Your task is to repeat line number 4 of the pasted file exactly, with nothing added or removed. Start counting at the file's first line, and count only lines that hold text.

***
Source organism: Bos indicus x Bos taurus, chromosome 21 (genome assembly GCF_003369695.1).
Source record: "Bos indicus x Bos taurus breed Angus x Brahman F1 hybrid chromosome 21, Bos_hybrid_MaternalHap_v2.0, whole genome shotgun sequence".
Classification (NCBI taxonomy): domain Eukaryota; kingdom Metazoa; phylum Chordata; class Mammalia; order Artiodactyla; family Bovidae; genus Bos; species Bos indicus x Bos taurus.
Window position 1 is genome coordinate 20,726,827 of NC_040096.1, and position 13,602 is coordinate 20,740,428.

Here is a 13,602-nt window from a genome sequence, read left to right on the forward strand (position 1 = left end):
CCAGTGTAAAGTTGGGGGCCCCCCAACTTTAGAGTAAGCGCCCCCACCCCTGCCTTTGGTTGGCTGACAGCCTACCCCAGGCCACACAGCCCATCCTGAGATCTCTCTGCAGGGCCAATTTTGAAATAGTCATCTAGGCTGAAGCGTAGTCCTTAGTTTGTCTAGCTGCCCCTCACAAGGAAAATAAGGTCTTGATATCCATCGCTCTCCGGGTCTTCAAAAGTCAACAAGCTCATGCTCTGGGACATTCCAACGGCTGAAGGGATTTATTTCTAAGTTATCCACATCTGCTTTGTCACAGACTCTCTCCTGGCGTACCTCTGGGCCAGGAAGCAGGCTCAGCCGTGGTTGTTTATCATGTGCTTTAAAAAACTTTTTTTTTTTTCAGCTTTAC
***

Window position 1 is genome coordinate 20,726,827 of NC_040096.1, and position 13,602 is coordinate 20,740,428.